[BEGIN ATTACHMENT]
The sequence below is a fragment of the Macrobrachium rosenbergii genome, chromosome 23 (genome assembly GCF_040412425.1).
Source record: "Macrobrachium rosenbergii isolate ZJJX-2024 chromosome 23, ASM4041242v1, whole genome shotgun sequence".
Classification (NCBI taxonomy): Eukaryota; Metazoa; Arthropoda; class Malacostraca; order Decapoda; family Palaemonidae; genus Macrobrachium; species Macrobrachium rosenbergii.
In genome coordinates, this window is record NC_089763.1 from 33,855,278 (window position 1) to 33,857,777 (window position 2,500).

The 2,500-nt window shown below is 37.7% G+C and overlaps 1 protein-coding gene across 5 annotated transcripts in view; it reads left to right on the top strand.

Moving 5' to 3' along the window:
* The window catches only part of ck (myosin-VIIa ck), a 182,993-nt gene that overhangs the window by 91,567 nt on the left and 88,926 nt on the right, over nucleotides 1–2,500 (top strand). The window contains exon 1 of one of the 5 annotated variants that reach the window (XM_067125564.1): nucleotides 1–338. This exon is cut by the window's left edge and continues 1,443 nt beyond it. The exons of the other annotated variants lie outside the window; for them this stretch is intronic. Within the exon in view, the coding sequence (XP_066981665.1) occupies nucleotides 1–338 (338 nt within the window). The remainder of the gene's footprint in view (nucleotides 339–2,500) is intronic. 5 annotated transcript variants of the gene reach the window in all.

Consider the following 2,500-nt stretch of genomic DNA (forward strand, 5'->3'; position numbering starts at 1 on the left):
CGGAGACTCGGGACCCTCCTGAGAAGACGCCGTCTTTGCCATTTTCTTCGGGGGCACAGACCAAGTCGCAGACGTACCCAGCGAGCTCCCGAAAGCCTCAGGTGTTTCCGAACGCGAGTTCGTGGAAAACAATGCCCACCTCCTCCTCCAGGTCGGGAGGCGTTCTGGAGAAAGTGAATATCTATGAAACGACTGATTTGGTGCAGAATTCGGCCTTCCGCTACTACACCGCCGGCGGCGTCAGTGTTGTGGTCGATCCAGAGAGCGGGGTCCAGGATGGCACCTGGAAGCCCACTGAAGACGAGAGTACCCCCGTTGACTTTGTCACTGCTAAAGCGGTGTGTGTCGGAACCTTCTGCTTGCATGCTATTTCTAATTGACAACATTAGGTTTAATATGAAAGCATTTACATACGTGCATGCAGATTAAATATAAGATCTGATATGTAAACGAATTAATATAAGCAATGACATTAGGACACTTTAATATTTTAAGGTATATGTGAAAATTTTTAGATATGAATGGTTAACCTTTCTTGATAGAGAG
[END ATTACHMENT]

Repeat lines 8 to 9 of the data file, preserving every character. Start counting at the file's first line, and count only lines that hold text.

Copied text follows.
Consider the following 2,500-nt stretch of genomic DNA (forward strand, 5'->3'; position numbering starts at 1 on the left):
CGGAGACTCGGGACCCTCCTGAGAAGACGCCGTCTTTGCCATTTTCTTCGGGGGCACAGACCAAGTCGCAGACGTACCCAGCGAGCTCCCGAAAGCCTCAGGTGTTTCCGAACGCGAGTTCGTGGAAAACAATGCCCACCTCCTCCTCCAGGTCGGGAGGCGTTCTGGAGAAAGTGAATATCTATGAAACGACTGATTTGGTGCAGAATTCGGCCTTCCGCTACTACACCGCCGGCGGCGTCAGTGTTGTGGTCGATCCAGAGAGCGGGGTCCAGGATGGCACCTGGAAGCCCACTGAAGACGAGAGTACCCCCGTTGACTTTGTCACTGCTAAAGCGGTGTGTGTCGGAACCTTCTGCTTGCATGCTATTTCTAATTGACAACATTAGGTTTAATATGAAAGCATTTACATACGTGCATGCAGATTAAATATAAGATCTGATATGTAAACGAATTAATATAAGCAATGACATTAGGACACTTTAATATTTTAAGGTATATGTGAAAATTTTTAGATATGAATGGTTAACCTTTCTTGATAGAGAG